Storm Warning: Gambling With the Climate of Our Planet

Storm Warning illustrates the dire consequences of delay and inaction on both the personal and political fronts. In the climate change game the stakes are disturbingly high — with the very future of life on our planet at risk.


The Ice Storm of 1998. The flooding of Manitoba of 1997. Wherever you live, it’s likely you’ve experienced some extreme weather lately. A recent report from the Red Cross stated that natural catastrophes in 1998 has wreaked the most havoc on record, and warned that a series of “”super-disasters”” could be imminent. What’s behind all this stormy weather?

In Storm Warning, science writer Lydia Dotto shows there’s strong evidence our climate is changing due to human interference, and that the events of recent years are just a dress rehearsal for dramatic changes in the earth’s climate.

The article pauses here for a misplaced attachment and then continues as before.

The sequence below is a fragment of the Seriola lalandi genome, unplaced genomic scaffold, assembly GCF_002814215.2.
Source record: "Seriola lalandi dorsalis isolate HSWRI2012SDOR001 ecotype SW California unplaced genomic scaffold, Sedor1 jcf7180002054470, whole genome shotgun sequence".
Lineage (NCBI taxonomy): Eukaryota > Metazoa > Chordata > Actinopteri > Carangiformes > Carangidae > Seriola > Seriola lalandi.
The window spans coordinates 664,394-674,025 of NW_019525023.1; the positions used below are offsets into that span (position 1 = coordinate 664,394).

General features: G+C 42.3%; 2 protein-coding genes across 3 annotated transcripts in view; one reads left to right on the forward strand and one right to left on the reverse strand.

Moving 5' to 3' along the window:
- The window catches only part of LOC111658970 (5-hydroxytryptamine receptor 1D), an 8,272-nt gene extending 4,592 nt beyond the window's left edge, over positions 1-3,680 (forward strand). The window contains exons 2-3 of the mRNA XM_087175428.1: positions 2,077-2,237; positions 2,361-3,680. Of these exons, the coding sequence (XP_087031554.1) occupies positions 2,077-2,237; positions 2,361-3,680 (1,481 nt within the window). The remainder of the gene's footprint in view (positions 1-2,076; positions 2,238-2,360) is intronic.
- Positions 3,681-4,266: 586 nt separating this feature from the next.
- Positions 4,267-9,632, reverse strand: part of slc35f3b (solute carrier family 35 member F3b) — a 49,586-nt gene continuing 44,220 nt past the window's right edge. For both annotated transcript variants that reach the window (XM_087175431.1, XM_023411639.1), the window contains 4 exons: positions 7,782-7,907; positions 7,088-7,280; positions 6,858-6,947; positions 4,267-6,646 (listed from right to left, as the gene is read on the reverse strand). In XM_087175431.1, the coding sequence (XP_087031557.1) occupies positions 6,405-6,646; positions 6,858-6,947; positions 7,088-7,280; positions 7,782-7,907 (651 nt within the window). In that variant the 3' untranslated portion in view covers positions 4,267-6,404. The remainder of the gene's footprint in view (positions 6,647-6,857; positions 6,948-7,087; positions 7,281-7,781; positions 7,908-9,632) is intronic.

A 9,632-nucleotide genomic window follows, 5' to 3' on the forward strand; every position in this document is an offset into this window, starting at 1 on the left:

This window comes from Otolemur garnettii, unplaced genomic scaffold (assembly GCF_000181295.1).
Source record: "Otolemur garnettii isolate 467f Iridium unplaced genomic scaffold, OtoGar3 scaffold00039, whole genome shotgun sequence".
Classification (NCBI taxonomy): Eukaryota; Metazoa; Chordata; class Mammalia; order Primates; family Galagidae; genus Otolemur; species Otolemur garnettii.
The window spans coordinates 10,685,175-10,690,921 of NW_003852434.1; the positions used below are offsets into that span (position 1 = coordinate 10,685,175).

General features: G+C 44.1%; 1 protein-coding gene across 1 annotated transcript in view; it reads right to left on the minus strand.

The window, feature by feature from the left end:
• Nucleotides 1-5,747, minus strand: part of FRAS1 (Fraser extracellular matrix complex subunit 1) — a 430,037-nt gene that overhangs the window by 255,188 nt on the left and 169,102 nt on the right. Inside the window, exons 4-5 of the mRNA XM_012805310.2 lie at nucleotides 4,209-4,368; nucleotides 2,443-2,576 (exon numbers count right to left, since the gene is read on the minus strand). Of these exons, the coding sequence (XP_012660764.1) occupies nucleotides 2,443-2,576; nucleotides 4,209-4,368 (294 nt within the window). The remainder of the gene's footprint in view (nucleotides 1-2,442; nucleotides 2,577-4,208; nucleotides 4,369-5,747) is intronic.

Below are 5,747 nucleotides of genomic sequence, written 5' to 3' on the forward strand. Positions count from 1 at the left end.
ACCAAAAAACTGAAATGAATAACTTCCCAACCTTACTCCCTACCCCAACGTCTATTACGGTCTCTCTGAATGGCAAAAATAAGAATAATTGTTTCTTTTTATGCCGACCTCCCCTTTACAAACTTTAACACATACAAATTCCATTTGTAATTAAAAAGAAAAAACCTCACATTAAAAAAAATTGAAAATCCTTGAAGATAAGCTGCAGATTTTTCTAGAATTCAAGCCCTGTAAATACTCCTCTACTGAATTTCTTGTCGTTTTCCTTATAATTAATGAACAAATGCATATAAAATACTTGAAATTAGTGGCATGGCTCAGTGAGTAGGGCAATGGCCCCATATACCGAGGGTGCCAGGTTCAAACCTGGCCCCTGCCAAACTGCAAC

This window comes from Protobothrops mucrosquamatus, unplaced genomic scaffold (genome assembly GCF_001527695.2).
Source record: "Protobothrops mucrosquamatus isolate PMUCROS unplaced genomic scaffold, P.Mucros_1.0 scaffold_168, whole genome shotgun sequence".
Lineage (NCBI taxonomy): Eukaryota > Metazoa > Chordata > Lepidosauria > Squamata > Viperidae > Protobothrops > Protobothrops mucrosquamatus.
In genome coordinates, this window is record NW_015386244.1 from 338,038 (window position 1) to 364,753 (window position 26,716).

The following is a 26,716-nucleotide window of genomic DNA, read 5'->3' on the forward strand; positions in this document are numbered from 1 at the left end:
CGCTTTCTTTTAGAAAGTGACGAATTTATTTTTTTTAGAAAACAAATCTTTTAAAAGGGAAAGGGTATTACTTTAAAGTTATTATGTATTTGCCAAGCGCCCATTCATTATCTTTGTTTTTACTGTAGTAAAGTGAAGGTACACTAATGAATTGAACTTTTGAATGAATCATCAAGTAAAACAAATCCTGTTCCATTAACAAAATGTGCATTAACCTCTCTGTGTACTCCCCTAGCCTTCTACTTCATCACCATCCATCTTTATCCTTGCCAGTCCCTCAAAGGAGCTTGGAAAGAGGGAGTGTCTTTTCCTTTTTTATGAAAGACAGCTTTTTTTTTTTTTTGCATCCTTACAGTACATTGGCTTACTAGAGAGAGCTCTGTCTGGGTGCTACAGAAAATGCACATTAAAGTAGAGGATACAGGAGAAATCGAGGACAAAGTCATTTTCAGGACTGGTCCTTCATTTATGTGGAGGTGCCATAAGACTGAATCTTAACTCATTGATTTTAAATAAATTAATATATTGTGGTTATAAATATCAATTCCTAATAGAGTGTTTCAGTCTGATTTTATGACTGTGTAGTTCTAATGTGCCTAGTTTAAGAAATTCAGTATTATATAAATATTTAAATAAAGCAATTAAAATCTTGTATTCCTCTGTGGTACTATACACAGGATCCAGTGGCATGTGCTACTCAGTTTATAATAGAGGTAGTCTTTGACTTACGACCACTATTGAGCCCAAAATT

Climate conferences like those held in Rio in 1992 and Kyoto in 1997 were supposed to set the world on a course for change. Instead, they have led to political squabbles, watered-down resolutions and a disturbing failure to reduce the greenhouse gas emissions that have been targeted as the main culprit in creating the global warming trend.

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